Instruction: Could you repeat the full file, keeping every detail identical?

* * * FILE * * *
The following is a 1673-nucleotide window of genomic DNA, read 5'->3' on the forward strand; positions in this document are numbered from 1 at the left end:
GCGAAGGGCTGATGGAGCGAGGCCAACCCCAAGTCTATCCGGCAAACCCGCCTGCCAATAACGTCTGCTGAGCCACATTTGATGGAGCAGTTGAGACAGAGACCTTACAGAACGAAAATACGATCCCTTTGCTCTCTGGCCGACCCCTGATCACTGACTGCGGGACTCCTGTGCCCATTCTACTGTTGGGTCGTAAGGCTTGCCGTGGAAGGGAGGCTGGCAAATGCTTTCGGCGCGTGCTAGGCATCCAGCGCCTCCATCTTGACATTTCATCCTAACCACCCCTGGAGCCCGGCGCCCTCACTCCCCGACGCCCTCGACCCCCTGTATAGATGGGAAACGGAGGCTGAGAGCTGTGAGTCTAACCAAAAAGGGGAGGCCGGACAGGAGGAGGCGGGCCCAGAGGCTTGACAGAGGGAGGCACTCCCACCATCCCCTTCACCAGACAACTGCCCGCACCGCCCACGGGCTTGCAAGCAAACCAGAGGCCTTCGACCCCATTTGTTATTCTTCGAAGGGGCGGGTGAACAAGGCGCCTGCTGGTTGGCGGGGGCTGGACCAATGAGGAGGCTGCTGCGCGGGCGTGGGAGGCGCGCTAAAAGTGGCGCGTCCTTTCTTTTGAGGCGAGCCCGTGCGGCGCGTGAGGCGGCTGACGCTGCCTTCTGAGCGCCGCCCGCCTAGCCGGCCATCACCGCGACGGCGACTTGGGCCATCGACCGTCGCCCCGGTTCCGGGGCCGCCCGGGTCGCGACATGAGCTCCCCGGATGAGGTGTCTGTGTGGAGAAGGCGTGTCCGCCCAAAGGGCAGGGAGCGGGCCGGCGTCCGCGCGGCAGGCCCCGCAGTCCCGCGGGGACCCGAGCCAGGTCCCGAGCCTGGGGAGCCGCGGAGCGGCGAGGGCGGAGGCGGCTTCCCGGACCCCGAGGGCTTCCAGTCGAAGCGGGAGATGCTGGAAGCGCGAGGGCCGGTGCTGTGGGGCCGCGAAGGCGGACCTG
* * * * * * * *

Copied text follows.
The following is a 1673-nucleotide window of genomic DNA, read 5'->3' on the forward strand; positions in this document are numbered from 1 at the left end:
GCGAAGGGCTGATGGAGCGAGGCCAACCCCAAGTCTATCCGGCAAACCCGCCTGCCAATAACGTCTGCTGAGCCACATTTGATGGAGCAGTTGAGACAGAGACCTTACAGAACGAAAATACGATCCCTTTGCTCTCTGGCCGACCCCTGATCACTGACTGCGGGACTCCTGTGCCCATTCTACTGTTGGGTCGTAAGGCTTGCCGTGGAAGGGAGGCTGGCAAATGCTTTCGGCGCGTGCTAGGCATCCAGCGCCTCCATCTTGACATTTCATCCTAACCACCCCTGGAGCCCGGCGCCCTCACTCCCCGACGCCCTCGACCCCCTGTATAGATGGGAAACGGAGGCTGAGAGCTGTGAGTCTAACCAAAAAGGGGAGGCCGGACAGGAGGAGGCGGGCCCAGAGGCTTGACAGAGGGAGGCACTCCCACCATCCCCTTCACCAGACAACTGCCCGCACCGCCCACGGGCTTGCAAGCAAACCAGAGGCCTTCGACCCCATTTGTTATTCTTCGAAGGGGCGGGTGAACAAGGCGCCTGCTGGTTGGCGGGGGCTGGACCAATGAGGAGGCTGCTGCGCGGGCGTGGGAGGCGCGCTAAAAGTGGCGCGTCCTTTCTTTTGAGGCGAGCCCGTGCGGCGCGTGAGGCGGCTGACGCTGCCTTCTGAGCGCCGCCCGCCTAGCCGGCCATCACCGCGACGGCGACTTGGGCCATCGACCGTCGCCCCGGTTCCGGGGCCGCCCGGGTCGCGACATGAGCTCCCCGGATGAGGTGTCTGTGTGGAGAAGGCGTGTCCGCCCAAAGGGCAGGGAGCGGGCCGGCGTCCGCGCGGCAGGCCCCGCAGTCCCGCGGGGACCCGAGCCAGGTCCCGAGCCTGGGGAGCCGCGGAGCGGCGAGGGCGGAGGCGGCTTCCCGGACCCCGAGGGCTTCCAGTCGAAGCGGGAGATGCTGGAAGCGCGAGGGCCGGTGCTGTGGGGCCGCGAAGGCGGACCTG